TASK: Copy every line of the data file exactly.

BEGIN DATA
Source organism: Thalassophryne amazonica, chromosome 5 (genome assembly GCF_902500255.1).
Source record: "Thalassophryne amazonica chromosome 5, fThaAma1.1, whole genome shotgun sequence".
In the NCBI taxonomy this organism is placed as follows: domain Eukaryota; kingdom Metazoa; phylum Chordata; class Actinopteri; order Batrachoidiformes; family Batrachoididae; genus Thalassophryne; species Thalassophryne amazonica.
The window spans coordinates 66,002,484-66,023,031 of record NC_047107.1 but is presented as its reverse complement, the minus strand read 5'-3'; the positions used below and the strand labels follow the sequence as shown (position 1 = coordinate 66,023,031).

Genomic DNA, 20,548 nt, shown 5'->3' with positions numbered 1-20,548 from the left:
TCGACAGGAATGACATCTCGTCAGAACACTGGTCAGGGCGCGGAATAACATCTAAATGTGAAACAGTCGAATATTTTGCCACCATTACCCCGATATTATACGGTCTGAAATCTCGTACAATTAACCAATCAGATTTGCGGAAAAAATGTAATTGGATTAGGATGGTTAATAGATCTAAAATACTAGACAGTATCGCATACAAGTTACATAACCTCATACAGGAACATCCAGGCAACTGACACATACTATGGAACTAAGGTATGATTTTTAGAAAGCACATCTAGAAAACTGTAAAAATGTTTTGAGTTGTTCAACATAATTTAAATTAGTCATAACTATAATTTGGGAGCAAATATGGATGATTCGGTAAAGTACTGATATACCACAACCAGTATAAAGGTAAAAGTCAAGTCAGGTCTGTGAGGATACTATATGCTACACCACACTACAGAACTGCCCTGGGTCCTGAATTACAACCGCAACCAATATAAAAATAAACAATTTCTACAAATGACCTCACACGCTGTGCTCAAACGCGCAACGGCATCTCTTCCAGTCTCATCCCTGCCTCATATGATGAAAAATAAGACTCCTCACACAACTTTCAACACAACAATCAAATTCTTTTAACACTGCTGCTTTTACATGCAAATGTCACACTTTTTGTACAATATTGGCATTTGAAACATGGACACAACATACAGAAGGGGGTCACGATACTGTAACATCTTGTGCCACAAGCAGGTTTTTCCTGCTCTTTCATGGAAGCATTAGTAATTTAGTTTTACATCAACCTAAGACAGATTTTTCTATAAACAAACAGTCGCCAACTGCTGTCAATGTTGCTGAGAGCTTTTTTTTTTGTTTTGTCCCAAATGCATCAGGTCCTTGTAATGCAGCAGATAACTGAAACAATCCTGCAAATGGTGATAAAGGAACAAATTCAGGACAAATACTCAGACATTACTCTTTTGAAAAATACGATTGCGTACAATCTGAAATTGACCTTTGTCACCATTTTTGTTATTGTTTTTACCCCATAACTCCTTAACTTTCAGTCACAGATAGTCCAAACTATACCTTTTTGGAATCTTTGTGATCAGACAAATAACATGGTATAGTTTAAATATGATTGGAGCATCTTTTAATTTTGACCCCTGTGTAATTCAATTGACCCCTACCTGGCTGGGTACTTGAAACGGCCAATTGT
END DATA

Source organism: Thalassophryne amazonica, chromosome 5 (genome assembly GCF_902500255.1).
Source record: "Thalassophryne amazonica chromosome 5, fThaAma1.1, whole genome shotgun sequence".
In the NCBI taxonomy this organism is placed as follows: domain Eukaryota; kingdom Metazoa; phylum Chordata; class Actinopteri; order Batrachoidiformes; family Batrachoididae; genus Thalassophryne; species Thalassophryne amazonica.
The window spans coordinates 66,002,484-66,023,031 of record NC_047107.1 but is presented as its reverse complement, the minus strand read 5'-3'; the positions used below and the strand labels follow the sequence as shown (position 1 = coordinate 66,023,031).

Genomic DNA, 20,548 nt, shown 5'->3' with positions numbered 1-20,548 from the left:
TCGACAGGAATGACATCTCGTCAGAACACTGGTCAGGGCGCGGAATAACATCTAAATGTGAAACAGTCGAATATTTTGCCACCATTACCCCGATATTATACGGTCTGAAATCTCGTACAATTAACCAATCAGATTTGCGGAAAAAATGTAATTGGATTAGGATGGTTAATAGATCTAAAATACTAGACAGTATCGCATACAAGTTACATAACCTCATACAGGAACATCCAGGCAACTGACACATACTATGGAACTAAGGTATGATTTTTAGAAAGCACATCTAGAAAACTGTAAAAATGTTTTGAGTTGTTCAACATAATTTAAATTAGTCATAACTATAATTTGGGAGCAAATATGGATGATTCGGTAAAGTACTGATATACCACAACCAGTATAAAGGTAAAAGTCAAGTCAGGTCTGTGAGGATACTATATGCTACACCACACTACAGAACTGCCCTGGGTCCTGAATTACAACCGCAACCAATATAAAAATAAACAATTTCTACAAATGACCTCACACGCTGTGCTCAAACGCGCAACGGCATCTCTTCCAGTCTCATCCCTGCCTCATATGATGAAAAATAAGACTCCTCACACAACTTTCAACACAACAATCAAATTCTTTTAACACTGCTGCTTTTACATGCAAATGTCACACTTTTTGTACAATATTGGCATTTGAAACATGGACACAACATACAGAAGGGGGTCACGATACTGTAACATCTTGTGCCACAAGCAGGTTTTTCCTGCTCTTTCATGGAAGCATTAGTAATTTAGTTTTACATCAACCTAAGACAGATTTTTCTATAAACAAACAGTCGCCAACTGCTGTCAATGTTGCTGAGAGCTTTTTTTTTTGTTTTGTCCCAAATGCATCAGGTCCTTGTAATGCAGCAGATAACTGAAACAATCCTGCAAATGGTGATAAAGGAACAAATTCAGGACAAATACTCAGACATTACTCTTTTGAAAAATACGATTGCGTACAATCTGAAATTGACCTTTGTCACCATTTTTGTTATTGTTTTTACCCCATAACTCCTTAACTTTCAGTCACAGATAGTCCAAACTATACCTTTTTGGAATCTTTGTGATCAGACAAATAACATGGTATAGTTTAAATATGATTGGAGCATCTTTTAATTTTGACCCCTGTGTAATTCAATTGACCCCTACCTGGCTGGGTACTTGAAACGGCCAATTGT